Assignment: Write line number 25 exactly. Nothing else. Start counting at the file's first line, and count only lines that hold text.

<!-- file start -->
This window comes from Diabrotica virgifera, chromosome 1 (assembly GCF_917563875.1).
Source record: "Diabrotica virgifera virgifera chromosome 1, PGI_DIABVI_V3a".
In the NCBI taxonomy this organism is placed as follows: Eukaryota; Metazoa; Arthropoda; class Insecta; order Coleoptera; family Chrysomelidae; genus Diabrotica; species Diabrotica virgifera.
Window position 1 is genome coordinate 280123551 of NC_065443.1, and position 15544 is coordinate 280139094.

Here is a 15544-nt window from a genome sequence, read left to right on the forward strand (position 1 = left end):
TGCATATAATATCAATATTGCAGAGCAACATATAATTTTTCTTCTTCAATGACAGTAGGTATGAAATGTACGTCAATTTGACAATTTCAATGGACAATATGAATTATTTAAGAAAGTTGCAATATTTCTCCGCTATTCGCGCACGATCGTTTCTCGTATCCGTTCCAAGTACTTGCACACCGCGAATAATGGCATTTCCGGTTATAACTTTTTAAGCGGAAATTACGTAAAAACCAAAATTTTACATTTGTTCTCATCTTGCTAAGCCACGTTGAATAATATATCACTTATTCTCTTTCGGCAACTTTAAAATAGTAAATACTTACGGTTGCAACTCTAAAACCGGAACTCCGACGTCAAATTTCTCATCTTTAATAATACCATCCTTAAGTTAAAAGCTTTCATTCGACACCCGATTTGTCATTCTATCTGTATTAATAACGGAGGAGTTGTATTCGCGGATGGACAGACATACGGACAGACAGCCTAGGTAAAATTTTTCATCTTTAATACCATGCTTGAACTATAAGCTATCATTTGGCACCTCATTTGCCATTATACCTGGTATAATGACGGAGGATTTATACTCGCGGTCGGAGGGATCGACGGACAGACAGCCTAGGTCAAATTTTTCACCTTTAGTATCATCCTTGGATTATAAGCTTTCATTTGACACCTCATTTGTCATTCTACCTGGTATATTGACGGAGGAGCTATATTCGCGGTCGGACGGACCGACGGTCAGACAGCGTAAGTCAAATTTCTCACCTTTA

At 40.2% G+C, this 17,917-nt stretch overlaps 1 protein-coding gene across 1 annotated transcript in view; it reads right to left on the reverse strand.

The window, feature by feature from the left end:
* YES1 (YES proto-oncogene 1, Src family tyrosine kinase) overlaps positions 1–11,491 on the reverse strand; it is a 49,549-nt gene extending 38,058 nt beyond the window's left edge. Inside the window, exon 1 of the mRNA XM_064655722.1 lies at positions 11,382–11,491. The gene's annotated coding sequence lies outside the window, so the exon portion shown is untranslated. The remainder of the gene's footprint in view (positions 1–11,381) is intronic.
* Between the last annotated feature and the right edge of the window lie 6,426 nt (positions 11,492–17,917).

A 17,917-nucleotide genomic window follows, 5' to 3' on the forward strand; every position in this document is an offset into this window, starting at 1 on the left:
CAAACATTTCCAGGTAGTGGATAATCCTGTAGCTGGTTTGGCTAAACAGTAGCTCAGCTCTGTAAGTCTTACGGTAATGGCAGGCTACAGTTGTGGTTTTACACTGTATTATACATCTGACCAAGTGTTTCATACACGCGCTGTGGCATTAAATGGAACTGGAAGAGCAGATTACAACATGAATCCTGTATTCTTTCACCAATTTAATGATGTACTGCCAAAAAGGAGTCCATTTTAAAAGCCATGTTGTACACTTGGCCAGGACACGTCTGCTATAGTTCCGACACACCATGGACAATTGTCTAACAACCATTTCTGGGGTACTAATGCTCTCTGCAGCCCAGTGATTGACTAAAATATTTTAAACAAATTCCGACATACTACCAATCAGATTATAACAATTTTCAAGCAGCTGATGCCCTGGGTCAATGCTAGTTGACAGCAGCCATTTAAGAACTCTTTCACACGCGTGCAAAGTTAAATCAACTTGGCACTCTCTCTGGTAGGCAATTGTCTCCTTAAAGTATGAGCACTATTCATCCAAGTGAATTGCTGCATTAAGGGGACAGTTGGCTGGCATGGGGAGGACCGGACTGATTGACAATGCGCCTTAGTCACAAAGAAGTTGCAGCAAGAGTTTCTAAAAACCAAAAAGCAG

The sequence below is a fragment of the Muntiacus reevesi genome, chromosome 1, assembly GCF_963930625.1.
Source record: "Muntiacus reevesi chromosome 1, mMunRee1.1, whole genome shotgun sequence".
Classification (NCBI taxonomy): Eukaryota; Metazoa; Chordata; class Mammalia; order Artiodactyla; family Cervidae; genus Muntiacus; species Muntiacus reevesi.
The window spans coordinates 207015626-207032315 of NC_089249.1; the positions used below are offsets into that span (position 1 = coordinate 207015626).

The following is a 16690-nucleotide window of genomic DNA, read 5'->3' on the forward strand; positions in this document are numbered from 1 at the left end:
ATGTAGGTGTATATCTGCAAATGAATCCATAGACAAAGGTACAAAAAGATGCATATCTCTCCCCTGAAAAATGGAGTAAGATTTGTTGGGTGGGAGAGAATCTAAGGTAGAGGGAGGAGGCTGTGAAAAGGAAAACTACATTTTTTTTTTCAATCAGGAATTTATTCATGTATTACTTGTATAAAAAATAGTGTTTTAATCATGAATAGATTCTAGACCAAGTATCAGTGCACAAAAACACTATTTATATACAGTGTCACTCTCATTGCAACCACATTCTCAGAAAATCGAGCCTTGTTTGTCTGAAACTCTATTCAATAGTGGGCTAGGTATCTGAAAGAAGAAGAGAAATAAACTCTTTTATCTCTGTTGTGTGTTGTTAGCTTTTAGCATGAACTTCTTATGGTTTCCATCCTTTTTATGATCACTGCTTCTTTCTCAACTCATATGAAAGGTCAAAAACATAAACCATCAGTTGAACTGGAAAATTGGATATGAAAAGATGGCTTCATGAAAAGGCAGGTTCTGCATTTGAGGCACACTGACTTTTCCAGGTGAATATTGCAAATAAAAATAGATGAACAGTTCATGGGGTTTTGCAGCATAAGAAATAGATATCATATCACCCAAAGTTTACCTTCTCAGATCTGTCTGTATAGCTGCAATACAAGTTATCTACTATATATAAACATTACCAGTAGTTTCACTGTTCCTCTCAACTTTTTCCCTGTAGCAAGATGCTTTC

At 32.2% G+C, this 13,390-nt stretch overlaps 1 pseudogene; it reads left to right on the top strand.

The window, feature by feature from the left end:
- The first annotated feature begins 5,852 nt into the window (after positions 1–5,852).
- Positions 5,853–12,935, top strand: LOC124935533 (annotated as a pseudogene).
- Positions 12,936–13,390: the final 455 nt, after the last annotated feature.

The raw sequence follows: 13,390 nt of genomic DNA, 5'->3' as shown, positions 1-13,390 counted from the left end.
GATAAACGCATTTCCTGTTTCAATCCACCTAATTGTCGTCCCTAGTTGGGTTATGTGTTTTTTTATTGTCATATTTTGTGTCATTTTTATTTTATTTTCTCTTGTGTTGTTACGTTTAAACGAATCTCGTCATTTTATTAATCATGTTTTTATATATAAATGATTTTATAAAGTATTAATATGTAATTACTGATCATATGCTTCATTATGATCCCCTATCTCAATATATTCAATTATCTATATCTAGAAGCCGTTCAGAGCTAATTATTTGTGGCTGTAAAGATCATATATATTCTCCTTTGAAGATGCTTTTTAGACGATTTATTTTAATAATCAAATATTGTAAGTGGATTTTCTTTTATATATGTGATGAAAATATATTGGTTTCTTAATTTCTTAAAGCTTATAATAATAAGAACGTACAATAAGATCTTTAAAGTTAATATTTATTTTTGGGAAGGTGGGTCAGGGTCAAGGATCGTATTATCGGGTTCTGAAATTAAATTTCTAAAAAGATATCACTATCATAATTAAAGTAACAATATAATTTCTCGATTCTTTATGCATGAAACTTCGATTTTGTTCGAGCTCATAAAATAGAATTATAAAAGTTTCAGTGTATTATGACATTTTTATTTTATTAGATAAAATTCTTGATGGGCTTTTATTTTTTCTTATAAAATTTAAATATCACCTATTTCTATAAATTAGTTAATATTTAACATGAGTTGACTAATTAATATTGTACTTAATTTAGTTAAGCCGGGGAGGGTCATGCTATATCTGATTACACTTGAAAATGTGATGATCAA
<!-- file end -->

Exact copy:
GATAAACGCATTTCCTGTTTCAATCCACCTAATTGTCGTCCCTAGTTGGGTTATGTGTTTTTTTATTGTCATATTTTGTGTCATTTTTATTTTATTTTCTCTTGTGTTGTTACGTTTAAACGAATCTCGTCATTTTATTAATCATGTTTTTATATATAAATGATTTTATAAAGTATTAATATGTAATTACTGATCATATGCTTCATTATGATCCCCTATCTCAATATATTCAATTATCTATATCTAGAAGCCGTTCAGAGCTAATTATTTGTGGCTGTAAAGATCATATATATTCTCCTTTGAAGATGCTTTTTAGACGATTTATTTTAATAATCAAATATTGTAAGTGGATTTTCTTTTATATATGTGATGAAAATATATTGGTTTCTTAATTTCTTAAAGCTTATAATAATAAGAACGTACAATAAGATCTTTAAAGTTAATATTTATTTTTGGGAAGGTGGGTCAGGGTCAAGGATCGTATTATCGGGTTCTGAAATTAAATTTCTAAAAAGATATCACTATCATAATTAAAGTAACAATATAATTTCTCGATTCTTTATGCATGAAACTTCGATTTTGTTCGAGCTCATAAAATAGAATTATAAAAGTTTCAGTGTATTATGACATTTTTATTTTATTAGATAAAATTCTTGATGGGCTTTTATTTTTTCTTATAAAATTTAAATATCACCTATTTCTATAAATTAGTTAATATTTAACATGAGTTGACTAATTAATATTGTACTTAATTTAGTTAAGCCGGGGAGGGTCATGCTATATCTGATTACACTTGAAAATGTGATGATCAA